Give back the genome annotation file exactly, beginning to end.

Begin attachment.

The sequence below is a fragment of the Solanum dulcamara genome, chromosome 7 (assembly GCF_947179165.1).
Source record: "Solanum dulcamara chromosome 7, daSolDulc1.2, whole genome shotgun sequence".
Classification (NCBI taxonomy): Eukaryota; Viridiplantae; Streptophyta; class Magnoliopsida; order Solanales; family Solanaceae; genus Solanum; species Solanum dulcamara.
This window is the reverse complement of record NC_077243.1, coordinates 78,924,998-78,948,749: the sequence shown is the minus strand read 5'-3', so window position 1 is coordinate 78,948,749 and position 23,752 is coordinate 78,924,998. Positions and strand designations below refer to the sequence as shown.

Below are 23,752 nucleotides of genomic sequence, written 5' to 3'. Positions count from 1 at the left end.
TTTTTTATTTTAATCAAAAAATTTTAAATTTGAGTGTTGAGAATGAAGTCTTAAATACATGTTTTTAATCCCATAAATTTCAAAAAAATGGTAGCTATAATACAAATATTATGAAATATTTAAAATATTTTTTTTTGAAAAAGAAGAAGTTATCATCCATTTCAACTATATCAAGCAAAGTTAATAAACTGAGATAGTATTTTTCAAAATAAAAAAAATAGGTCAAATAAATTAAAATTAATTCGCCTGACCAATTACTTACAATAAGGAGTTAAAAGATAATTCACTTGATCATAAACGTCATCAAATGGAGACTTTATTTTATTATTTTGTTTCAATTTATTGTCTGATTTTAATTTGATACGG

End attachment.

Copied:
The sequence below is a fragment of the Solanum dulcamara genome, chromosome 7 (assembly GCF_947179165.1).
Source record: "Solanum dulcamara chromosome 7, daSolDulc1.2, whole genome shotgun sequence".
Classification (NCBI taxonomy): Eukaryota; Viridiplantae; Streptophyta; class Magnoliopsida; order Solanales; family Solanaceae; genus Solanum; species Solanum dulcamara.
This window is the reverse complement of record NC_077243.1, coordinates 78,924,998-78,948,749: the sequence shown is the minus strand read 5'-3', so window position 1 is coordinate 78,948,749 and position 23,752 is coordinate 78,924,998. Positions and strand designations below refer to the sequence as shown.

Below are 23,752 nucleotides of genomic sequence, written 5' to 3'. Positions count from 1 at the left end.
TTTTTTATTTTAATCAAAAAATTTTAAATTTGAGTGTTGAGAATGAAGTCTTAAATACATGTTTTTAATCCCATAAATTTCAAAAAAATGGTAGCTATAATACAAATATTATGAAATATTTAAAATATTTTTTTTTGAAAAAGAAGAAGTTATCATCCATTTCAACTATATCAAGCAAAGTTAATAAACTGAGATAGTATTTTTCAAAATAAAAAAAATAGGTCAAATAAATTAAAATTAATTCGCCTGACCAATTACTTACAATAAGGAGTTAAAAGATAATTCACTTGATCATAAACGTCATCAAATGGAGACTTTATTTTATTATTTTGTTTCAATTTATTGTCTGATTTTAATTTGATACGG